Cotyledon tomentosa subsp. ladismithiensis
Cotyledon tomentosa Harv. subsp. ladismithiensis (Poelln.) Toelken
Common names: Ladismith bear’s paw
Cotyledon tomentosa subsp. ladismithiensis is a medium-sized shrub, with succulent, hairy leaves and stems. It occurs in rock outcrops, shallow soil and is drought and light frost tolerant, suitable for rockeries and water-wise gardens.
Cotyledon tomentosa subsp. ladismithiensis is an evergreen, perennial, succulent shrub, growing up to 1 m in height, including the inflorescence. It has a fibrous root system and the stem is 5–20 mm in diameter. Leaves are epetiolate (no leaf stalk), decussately or oppositely arranged, elliptical in shape and covered with white, short hairs, occasionally with 1–3 teeth at the tips.
Inflorescence is 160 mm long. Flowers are cup-shaped with 5 fused petals, usually 15 mm long, orange, turning reddish when it has finished flowering; pedicel (flower stalk) about 20 mm long. Flowering from winter to spring (June to September). Seeds are very small, forming in August.
Records show that the population of this species has never been more than 50 plants in all locations that are known.This species is listed as Vulnerable (VU) on the Red List, meaning it is facing a high risk of becoming extinct. The decline in population is caused by trampling animals and illegal harvesting for horticultural purposes.
Distribution and habitat
Cotyledon tomentosa subsp. ladismithiensis is endemic to Ladismith and surrounding areas in the little Karoo region, Western Cape. Its distribution is so localized and it is found on shale outcrops on the Swartberg Mountain between Calitzdorp and Ladismith, Laingsburg (near Buffels River and Floriskraal Dam), Warmwaterberg and Muiskraalkop. Often found in shallow soil in full sun. Temperatures are high, with a maximum daily temperature of between 27 and 35ºC in summer (November to January), but can sometimes reach 40 degrees. The winters are very cold (May to July), with the temperature sometimes reaching freezing point. Rainfall mostly occurs in winter, ranging between 125–300 mm per annum.
Derivation of name and historical aspects
The specific epithet tomentosa meaning ‘dense woolly covering’ referring to the short hairs on the leaves of this species; the subspecific epithet ladismithiensis refers to Ladismith, where this subspecies is endemic.
Cotyledon tomentosa subsp. ladismithiensis was discovered by Mr N.S. Pillans between Ladismith and Laingsburg. It was named Cotyledon tomentosa by Von Poellnitz in 1936 in the Yearbook of the German Cactus Magazine. It was made into a subsp. by Toelken, in Bothalia in 1977. The genus Cotyledon has a wide distribution up to Ethiopia and the Arabian Peninsula in North-east Africa, but most species are found in the Western Cape and Eastern Cape (South Africa), with a number of species endemic in these regions, such as C. adscendens, C. pendens, C. eliseae and C. woodii. Cotyledon orbiculata var. orbiculata was the first succulent species that was found from southern Africa by Dr Heurnius early in 1624.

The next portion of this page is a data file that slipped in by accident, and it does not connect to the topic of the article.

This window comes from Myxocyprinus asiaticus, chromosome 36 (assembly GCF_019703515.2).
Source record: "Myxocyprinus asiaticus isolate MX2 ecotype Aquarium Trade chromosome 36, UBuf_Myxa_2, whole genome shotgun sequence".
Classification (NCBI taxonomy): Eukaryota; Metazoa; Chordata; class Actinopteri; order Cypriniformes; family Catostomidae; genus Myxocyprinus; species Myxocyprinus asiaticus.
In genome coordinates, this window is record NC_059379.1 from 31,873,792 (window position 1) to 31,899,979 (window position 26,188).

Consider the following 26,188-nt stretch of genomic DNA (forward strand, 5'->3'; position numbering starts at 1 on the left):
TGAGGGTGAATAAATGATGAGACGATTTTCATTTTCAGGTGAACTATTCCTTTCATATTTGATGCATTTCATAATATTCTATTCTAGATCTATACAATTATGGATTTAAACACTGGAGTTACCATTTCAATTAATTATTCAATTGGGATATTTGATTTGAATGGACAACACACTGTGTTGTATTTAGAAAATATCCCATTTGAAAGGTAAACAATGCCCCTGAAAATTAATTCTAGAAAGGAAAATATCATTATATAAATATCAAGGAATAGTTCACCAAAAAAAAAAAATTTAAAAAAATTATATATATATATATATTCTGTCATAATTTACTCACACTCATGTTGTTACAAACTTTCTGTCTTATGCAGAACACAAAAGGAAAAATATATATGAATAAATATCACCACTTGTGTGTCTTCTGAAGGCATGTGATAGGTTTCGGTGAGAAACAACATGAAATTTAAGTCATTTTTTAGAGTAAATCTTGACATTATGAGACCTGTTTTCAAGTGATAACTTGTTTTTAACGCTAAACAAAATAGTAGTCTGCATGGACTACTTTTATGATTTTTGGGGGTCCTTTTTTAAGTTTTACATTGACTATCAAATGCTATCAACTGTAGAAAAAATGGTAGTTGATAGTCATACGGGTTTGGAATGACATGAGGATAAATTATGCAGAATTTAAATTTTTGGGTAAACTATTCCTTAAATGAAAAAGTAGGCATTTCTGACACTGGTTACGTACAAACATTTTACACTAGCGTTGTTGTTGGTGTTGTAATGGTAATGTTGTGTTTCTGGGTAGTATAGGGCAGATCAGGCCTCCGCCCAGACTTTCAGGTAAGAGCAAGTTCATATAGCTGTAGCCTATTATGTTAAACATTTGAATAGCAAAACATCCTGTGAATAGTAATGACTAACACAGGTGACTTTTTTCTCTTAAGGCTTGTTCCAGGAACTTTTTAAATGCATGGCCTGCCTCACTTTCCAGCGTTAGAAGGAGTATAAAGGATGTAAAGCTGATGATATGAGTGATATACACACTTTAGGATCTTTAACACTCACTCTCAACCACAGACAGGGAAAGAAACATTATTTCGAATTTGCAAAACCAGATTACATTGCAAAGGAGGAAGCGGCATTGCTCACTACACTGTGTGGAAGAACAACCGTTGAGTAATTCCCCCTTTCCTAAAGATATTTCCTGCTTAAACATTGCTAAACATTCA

Cotyledon tomentosa subsp. is pollinated by bees and birds that feed on the nectar. Seeds are wind-dispersed in summer in order that they are ready for the rainy season. Its leaves store water so that the plants can survive the dry, hot, summer season. Its leaves are covered with short hairs that protect them from direct sunlight. The shallow, fibrous roots grow in shallow soil between rocks and are adapted to capture moisture.
There are no cultural or medicinal uses that have been recorded for this species. It is commonly used for landscaping and as a pot plant.
Growing Cotyledon tomentosa subsp. ladismithiensis
Cotyledon tomentosa subsp. ladismithiensis is easily grown in rockeries, water-wise gardens and containers. It grows well in well-drained soil in full sun, but can also grow in semi-shaded areas. It is commonly attacked by aphids on the young shoots and inflorescence, but this is easily controlled by a pesticide application.
it is easily propagated by stem cuttings. Fill the seed tray with coarse bark at the bottom of the tray (to improve drainage) and river sand on top as a medium. Make sure that the trays and secateurs are sterilized. Take cuttings about 15 cm long and remove some of the leaves (at least 2 or 3 leaves per cutting); and use a rooting hormone. Cuttings must be placed in a warm spot with the temperature between 22 to 27 degrees Centigrade, with a good relative humidity, and the medium must be kept moist.
To grow from seed, sow seed in April ( autumn). Fill the seed tray with coarse bark at the bottom of the tray (to improve drainage) and river sand on the top as medium, and water before sowing. Scatter seeds evenly. Do not cover the seeds; place them in a warm spot and keep the medium moist. Water from the bottom by placing seedtray in a shallow container which can be filled with water or use fine spray (mist spray) to prevent disturbing and washing the seeds away. Seeds start to germinate from 3–4 week after sowing and take 8 to 10 months to reach a size for transplanting.
- Court, D. 2000. A revised Succulent Flora of southern Africa. Balkema, Rotterdam.
- Van Jaarsveld, E.J., Koutnik, D. & Bodley, E. 2004. Cotyledon and Tylecodon. Umdaus Press, Hatfield, Pretoria.an
- Van Wyk, A.E. & Smith, G.F. 2001. Regions of floristic endemism in South Africa. A review with emphasis on succulents. Umdaus Press, Hatfield, Pretoria
- Vlok, J. & Schutte-Vlok, A. 2010. Plants of the Klein Karoo. Umdaus Press, Hatfield, Pretoria.
- Website: Red List of South African plants: http://redlist.sanbi.org/species.php?species=3834-77
Karoo Desert National Botanical Garden
Plant Type: Shrub, Succulent
SA Distribution: Western Cape
Soil type: Clay
Flowering season: Winter
Flower colour: Red, Orange
Aspect: Full Sun
Gardening skill: Easy